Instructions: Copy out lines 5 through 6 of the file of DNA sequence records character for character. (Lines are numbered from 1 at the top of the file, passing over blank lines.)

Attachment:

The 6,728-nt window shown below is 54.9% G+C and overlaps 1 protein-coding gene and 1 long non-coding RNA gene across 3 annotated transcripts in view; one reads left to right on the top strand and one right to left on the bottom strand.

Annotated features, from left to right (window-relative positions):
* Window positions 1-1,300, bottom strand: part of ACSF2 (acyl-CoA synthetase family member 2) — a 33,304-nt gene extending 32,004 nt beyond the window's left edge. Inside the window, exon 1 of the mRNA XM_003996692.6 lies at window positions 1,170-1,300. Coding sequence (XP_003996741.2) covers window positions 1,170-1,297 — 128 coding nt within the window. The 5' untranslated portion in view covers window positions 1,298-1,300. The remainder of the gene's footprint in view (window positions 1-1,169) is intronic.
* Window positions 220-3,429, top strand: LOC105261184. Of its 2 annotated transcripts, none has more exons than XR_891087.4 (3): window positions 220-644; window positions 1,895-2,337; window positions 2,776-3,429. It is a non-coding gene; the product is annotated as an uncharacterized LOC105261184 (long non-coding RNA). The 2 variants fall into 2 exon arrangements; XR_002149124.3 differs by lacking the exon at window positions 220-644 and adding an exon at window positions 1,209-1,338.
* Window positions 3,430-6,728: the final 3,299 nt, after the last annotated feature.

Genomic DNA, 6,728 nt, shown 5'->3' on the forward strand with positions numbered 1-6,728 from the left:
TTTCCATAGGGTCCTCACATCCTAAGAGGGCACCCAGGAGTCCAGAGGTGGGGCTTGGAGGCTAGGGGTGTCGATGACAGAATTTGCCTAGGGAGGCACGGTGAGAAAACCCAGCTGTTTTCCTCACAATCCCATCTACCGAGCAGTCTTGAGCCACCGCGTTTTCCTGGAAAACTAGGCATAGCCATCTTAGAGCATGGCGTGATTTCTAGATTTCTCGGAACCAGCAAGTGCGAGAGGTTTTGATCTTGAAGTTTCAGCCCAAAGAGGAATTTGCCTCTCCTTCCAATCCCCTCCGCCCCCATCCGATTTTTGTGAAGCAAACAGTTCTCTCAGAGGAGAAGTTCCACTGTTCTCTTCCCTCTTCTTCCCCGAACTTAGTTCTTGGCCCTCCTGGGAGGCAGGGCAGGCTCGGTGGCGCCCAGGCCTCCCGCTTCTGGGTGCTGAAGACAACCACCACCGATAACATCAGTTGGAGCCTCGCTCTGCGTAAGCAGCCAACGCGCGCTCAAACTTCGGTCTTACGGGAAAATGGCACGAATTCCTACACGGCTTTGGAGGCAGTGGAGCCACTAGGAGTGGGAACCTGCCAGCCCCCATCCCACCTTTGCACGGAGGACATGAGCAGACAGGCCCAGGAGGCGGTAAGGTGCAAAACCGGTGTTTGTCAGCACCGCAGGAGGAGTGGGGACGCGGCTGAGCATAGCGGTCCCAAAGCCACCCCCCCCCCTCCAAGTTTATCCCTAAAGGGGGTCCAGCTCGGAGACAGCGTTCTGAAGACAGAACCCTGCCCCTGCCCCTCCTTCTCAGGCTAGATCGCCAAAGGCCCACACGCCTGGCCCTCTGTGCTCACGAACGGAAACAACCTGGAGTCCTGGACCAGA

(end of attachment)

* Window positions 3,430-6,728: the final 3,299 nt, after the last annotated feature.

Genomic DNA, 6,728 nt, shown 5'->3' on the forward strand with positions numbered 1-6,728 from the left: